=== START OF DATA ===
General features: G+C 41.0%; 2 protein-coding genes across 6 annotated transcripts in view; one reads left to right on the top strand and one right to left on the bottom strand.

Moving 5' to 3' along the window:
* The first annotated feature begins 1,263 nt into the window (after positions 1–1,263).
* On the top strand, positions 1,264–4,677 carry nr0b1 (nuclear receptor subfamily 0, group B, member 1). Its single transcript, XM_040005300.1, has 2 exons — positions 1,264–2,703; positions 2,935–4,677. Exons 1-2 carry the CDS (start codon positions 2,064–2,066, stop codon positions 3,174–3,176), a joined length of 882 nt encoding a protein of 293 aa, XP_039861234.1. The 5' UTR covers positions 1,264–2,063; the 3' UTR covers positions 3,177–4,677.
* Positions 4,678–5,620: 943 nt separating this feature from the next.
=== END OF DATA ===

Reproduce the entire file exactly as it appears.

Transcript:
General features: G+C 41.0%; 2 protein-coding genes across 6 annotated transcripts in view; one reads left to right on the top strand and one right to left on the bottom strand.

Moving 5' to 3' along the window:
* The first annotated feature begins 1,263 nt into the window (after positions 1–1,263).
* On the top strand, positions 1,264–4,677 carry nr0b1 (nuclear receptor subfamily 0, group B, member 1). Its single transcript, XM_040005300.1, has 2 exons — positions 1,264–2,703; positions 2,935–4,677. Exons 1-2 carry the CDS (start codon positions 2,064–2,066, stop codon positions 3,174–3,176), a joined length of 882 nt encoding a protein of 293 aa, XP_039861234.1. The 5' UTR covers positions 1,264–2,063; the 3' UTR covers positions 3,177–4,677.
* Positions 4,678–5,620: 943 nt separating this feature from the next.